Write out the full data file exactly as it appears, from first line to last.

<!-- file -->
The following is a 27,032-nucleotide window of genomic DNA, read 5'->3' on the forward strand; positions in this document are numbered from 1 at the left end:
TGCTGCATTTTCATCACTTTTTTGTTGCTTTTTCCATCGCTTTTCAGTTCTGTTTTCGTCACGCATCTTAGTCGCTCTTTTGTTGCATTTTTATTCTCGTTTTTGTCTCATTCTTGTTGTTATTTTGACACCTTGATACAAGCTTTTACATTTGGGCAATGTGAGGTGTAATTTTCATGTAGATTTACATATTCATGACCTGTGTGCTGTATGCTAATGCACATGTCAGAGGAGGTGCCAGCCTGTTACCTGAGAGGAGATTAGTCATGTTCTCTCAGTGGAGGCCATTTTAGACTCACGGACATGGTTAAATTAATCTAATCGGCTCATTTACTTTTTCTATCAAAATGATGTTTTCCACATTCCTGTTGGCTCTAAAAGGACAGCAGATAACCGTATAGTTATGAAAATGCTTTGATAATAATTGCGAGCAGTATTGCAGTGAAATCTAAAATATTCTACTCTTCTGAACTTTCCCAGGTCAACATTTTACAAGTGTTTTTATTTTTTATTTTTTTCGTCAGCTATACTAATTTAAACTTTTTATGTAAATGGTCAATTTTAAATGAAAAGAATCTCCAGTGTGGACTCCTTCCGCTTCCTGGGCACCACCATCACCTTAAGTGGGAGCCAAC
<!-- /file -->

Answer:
The following is a 27,032-nucleotide window of genomic DNA, read 5'->3' on the forward strand; positions in this document are numbered from 1 at the left end:
TGCTGCATTTTCATCACTTTTTTGTTGCTTTTTCCATCGCTTTTCAGTTCTGTTTTCGTCACGCATCTTAGTCGCTCTTTTGTTGCATTTTTATTCTCGTTTTTGTCTCATTCTTGTTGTTATTTTGACACCTTGATACAAGCTTTTACATTTGGGCAATGTGAGGTGTAATTTTCATGTAGATTTACATATTCATGACCTGTGTGCTGTATGCTAATGCACATGTCAGAGGAGGTGCCAGCCTGTTACCTGAGAGGAGATTAGTCATGTTCTCTCAGTGGAGGCCATTTTAGACTCACGGACATGGTTAAATTAATCTAATCGGCTCATTTACTTTTTCTATCAAAATGATGTTTTCCACATTCCTGTTGGCTCTAAAAGGACAGCAGATAACCGTATAGTTATGAAAATGCTTTGATAATAATTGCGAGCAGTATTGCAGTGAAATCTAAAATATTCTACTCTTCTGAACTTTCCCAGGTCAACATTTTACAAGTGTTTTTATTTTTTATTTTTTTCGTCAGCTATACTAATTTAAACTTTTTATGTAAATGGTCAATTTTAAATGAAAAGAATCTCCAGTGTGGACTCCTTCCGCTTCCTGGGCACCACCATCACCTTAAGTGGGAGCCAAC